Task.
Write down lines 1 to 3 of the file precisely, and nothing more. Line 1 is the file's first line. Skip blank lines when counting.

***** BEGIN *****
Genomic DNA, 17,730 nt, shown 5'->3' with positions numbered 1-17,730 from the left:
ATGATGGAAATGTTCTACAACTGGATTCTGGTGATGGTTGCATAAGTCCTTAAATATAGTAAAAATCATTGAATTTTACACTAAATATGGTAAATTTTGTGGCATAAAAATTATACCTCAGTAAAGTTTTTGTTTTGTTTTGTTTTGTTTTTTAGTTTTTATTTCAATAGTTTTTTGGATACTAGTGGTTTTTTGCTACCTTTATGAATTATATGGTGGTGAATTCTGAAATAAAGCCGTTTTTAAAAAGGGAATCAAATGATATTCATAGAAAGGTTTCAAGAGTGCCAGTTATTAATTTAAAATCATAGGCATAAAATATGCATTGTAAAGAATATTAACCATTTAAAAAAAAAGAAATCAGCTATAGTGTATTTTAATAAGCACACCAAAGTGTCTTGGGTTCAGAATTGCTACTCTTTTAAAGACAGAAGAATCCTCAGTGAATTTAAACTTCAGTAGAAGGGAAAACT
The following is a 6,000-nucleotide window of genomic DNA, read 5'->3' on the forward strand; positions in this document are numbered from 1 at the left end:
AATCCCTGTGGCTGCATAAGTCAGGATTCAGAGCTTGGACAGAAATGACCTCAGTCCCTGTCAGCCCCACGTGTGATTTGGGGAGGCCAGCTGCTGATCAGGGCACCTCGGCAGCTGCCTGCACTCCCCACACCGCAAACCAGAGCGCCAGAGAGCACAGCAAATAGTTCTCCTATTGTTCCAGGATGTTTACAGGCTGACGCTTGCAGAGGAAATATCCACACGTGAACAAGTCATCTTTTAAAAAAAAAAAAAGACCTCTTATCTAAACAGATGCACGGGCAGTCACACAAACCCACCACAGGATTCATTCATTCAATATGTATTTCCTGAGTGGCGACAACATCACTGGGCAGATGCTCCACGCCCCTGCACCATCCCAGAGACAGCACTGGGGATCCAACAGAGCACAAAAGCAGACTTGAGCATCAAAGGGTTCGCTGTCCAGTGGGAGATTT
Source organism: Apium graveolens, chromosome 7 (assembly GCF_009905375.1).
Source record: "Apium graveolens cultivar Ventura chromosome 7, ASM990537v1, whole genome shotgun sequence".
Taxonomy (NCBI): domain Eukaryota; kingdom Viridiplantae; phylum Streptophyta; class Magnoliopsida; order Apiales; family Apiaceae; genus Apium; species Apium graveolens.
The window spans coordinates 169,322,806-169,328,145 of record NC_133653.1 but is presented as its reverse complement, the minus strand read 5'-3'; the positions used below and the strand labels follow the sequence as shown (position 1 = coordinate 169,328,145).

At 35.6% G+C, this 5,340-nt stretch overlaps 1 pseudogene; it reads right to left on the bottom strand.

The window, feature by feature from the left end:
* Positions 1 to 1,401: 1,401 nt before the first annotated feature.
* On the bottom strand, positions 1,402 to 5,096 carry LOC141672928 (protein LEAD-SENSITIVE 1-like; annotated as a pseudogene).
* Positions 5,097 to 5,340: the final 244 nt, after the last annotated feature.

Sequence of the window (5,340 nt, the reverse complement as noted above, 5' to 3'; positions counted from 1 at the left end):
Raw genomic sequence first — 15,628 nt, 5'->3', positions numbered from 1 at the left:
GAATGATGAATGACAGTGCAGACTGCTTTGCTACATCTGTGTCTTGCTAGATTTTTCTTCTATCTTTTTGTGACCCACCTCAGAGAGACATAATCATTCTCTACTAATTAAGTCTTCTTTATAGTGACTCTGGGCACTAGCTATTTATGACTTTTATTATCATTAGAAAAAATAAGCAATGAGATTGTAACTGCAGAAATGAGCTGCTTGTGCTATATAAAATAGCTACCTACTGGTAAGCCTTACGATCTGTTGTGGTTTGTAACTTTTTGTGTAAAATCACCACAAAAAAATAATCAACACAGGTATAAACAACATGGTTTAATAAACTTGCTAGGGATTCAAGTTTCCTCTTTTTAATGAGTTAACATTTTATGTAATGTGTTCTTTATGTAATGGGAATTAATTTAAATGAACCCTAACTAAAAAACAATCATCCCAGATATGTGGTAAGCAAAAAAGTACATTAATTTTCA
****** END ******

Genomic DNA, 17,730 nt, shown 5'->3' with positions numbered 1-17,730 from the left:
ATGATGGAAATGTTCTACAACTGGATTCTGGTGATGGTTGCATAAGTCCTTAAATATAGTAAAAATCATTGAATTTTACACTAAATATGGTAAATTTTGTGGCATAAAAATTATACCTCAGTAAAGTTTTTGTTTTGTTTTGTTTTGTTTTTTAGTTTTTATTTCAATAGTTTTTTGGATACTAGTGGTTTTTTGCTACCTTTATGAATTATATGGTGGTGAATTCTGAAATAAAGCCGTTTTTAAAAAGGGAATCAAATGATATTCATAGAAAGGTTTCAAGAGTGCCAGTTATTAATTTAAAATCATAGGCATAAAATATGCATTGTAAAGAATATTAACCATTTAAAAAAAAAGAAATCAGCTATAGTGTATTTTAATAAGCACACCAAAGTGTCTTGGGTTCAGAATTGCTACTCTTTTAAAGACAGAAGAATCCTCAGTGAATTTAAACTTCAGTAGAAGGGAAAACT
The following is a 6,000-nucleotide window of genomic DNA, read 5'->3' on the forward strand; positions in this document are numbered from 1 at the left end: